• When camping, you spend more time outdoors in nature. Slowing down and noticing the little things, such as standing under the moon watching the stars, feeling the grass under your toes, or simply sitting in the sun with your eyes closed and noticing how you feel: these are all little things we can do in our everyday to ground ourselves and be more in the moment.
    • Camping is a cheaper form of holidaying, and it reminded me of something we can all do with being reminded of every now and again: you don’t need to spend a lot of money to have a good time. In fact my kids said it was one of the best holidays we have had, because of the fun way we all spent time together. Maybe create a list of free things your family could do together and try and tick one off a week. Your heart (and your hip pocket) will be happy!

    So thank you camping, you have shown me a new way to connect with my family, and for that I am eternally grateful. Until next time…

  • The Empowered Woman by Sonny Carroll

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    This poem was read out at a Mindful Women mass meditation I recently attended. I resonated strongly with it, and felt that it evocatively describes that sense of better knowing yourself as you get older. Yes it takes courage to live like this, but the rewards are great, Melissa x

     

    The Empowered Woman, she moves through the world
    with a sense of confidence and grace.
    Her once reckless spirit now tempered by wisdom.
    Quietly, yet firmly, she speaks her truth without doubt or hesitation
    and the life she leads is of her own creation.

    She now understands what it means to live and let live.
    How much to ask for herself and how much to give.
    She has a strong, yet generous heart
    and the inner beauty she emanates truly sets her apart.
    Like the mythical Phoenix,
    she has risen from the ashes and soared to a new plane of existence,
    unfettered by the things that once that posed such resistance.

    Her senses now heightened, she sees everything so clearly.
    She hears the wind rustling through the trees;
    beckoning her to live the dreams she holds so dearly.
    She feels the softness of her hands
    and muses at the strength that they possess.
    Her needs and desires she has learned to express.
    She has tasted the bitter and savored the sweet fruits of life,
    overcome adversity and pushed past heartache and strife.

    And the one thing she never understood,
    she now knows to be true,
    it all begins and ends with you.

  • The Power of Dance

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    ‘Dance is a way to find yourself and lose yourself at the same time’

    It’s no secret that I love to dance. I have always loved the feeling of losing myself in the beat of the music and being connected into my body. Whether dancing in nightclubs back in the day when I could ‘drop it like it’s hot’, to nowadays dancing in my living room ‘squatting like it’s warm’, the feelings invoked in me are freedom, happiness and joy (and we can all do with more of that, am I right!)

    In a bid to bring more of those feelings into my life (and to stave off my highly developed sense of FOMO) I recently joined a dance class with some of my local school mum friends. I had fairly low expectations, especially when I discovered we were learning a hip hop routine (Goldigger by Kanye West, aka Mr. Kim Kardashian!) At the first class, I saw that like me, the majority of the group were mum’s on the other side of forty, with little to no dance experience and a sense of apprehension for what we had got ourselves into!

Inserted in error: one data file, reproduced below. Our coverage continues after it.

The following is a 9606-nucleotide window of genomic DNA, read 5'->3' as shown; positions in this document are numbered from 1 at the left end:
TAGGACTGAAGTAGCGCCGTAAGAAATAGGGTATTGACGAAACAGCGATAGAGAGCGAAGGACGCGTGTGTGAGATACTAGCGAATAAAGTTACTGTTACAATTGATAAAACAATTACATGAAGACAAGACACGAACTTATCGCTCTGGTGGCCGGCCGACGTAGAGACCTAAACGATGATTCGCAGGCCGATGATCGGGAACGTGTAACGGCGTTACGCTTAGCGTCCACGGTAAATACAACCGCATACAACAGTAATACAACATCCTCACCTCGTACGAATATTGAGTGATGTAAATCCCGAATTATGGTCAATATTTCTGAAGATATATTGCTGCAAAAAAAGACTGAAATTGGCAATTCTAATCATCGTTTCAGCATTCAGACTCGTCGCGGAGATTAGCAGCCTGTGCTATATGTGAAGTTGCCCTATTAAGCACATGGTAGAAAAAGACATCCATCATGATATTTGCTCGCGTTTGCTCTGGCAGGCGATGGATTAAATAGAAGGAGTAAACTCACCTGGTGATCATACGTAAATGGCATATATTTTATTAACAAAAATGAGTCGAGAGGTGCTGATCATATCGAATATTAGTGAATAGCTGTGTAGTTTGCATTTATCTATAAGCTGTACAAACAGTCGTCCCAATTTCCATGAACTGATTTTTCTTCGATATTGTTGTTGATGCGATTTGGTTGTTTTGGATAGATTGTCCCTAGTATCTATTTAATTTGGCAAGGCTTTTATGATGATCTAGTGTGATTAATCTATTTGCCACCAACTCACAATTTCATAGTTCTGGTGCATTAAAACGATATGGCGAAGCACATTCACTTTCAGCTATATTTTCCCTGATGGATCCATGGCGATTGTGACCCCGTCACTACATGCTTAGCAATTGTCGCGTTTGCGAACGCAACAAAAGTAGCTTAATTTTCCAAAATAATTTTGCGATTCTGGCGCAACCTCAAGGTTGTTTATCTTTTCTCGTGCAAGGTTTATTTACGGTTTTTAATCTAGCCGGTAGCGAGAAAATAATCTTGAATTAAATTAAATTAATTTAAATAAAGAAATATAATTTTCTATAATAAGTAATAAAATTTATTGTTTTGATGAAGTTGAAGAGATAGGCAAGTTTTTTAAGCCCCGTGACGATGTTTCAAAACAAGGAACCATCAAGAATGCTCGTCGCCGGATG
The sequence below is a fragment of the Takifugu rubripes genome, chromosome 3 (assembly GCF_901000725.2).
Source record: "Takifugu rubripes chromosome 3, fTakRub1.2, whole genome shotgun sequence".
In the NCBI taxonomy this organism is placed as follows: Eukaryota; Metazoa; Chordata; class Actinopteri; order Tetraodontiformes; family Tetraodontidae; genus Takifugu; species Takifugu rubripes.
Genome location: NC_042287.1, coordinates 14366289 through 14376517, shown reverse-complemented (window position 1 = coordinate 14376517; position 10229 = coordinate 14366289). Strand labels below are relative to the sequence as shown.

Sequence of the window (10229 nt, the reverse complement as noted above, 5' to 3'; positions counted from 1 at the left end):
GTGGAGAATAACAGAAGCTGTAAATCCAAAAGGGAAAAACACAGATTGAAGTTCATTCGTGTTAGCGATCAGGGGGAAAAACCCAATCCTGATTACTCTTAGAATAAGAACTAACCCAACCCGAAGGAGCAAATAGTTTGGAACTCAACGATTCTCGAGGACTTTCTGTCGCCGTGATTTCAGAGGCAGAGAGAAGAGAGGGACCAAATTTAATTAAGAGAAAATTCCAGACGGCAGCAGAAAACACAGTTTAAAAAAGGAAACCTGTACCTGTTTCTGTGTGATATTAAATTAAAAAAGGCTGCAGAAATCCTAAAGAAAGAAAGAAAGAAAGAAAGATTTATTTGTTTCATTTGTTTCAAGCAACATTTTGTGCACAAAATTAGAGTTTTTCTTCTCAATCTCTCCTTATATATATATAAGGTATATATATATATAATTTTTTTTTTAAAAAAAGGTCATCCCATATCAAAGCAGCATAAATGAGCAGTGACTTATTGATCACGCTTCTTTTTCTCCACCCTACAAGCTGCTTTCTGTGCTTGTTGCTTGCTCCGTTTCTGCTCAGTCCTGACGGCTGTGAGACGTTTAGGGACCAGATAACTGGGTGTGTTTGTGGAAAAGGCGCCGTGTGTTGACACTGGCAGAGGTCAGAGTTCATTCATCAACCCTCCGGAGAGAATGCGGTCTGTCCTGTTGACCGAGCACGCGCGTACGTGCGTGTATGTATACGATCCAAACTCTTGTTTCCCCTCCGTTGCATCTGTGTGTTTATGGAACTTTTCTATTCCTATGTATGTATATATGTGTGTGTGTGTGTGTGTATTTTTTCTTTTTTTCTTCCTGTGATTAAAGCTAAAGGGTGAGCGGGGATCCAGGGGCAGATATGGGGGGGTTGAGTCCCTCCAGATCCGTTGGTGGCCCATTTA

Despite our similar age range, we were a diverse group of women, with many different reasons for doing the class. For some it was a regular chance to connect with friends, for others it went a bit deeper, and this offered a real chance to reconnect with themselves.

    For it will come as no surprise if you are a mum yourself, to recognise that feeling of losing the true essence of yourself after motherhood.

    If dancing was something you regularly enjoyed doing before kids, then it is a blessing to rediscover that part of yourself again (albeit sober and in a dance studio rather than a smoky crowded nightclub!) Even if dance, wasn’t an important part of your past, the very act of showing up and doing something fun outside of your everyday life (and comfort zone!) was truly empowering.

    As the classes progressed, the group found that despite the unfamiliar genre, we were actually enjoying ourselves. Learning something so outside the everyday, pulled you out of your head (and the million things going on inside it) and fully into your body in the moment. Trust me, it is hard to think about the kids, the bills, and your work deadlines when you are trying to master a Beyonce style booty pop!

    Towards the end of the term, there was plenty of animated talk of what we would wear for our performance (oh yes, there was a performance in a nightclub at the end of all this!) in order to reveal our inner Gold Diggers. There was plenty of laughter each week as more layers of cheap gold bling were added to outfits, and gold hightop sneakers became the footwear of choice! This was a chance to cut loose and inject some playfulness into our everyday, and boy did we take that opportunity and run with it (as you can see by the photo below!)

    Finally, the performance night rolled around, and I can honestly say that it was one of the most fun nights I have had in a very long time. I truly felt connected into that part of me that used to love to perform, a part of myself I have not seen since my high school days. The smile could not be wiped off my face all night, and I danced my heart out both on the stage, and on the dance floor late into the night (as evidenced by the myriad of aches and pains I had the next day!)

    Was our dance routine perfectly polished? Um, no, not at all. Did it matter in the slightest? Um, no, not at all. The crowd went wild for a bunch of middle aged women dancing with all their hearts, having the absolute time of their lives, and not giving a care in the world for what they looked like doing it.

    Now that’s the power of dance…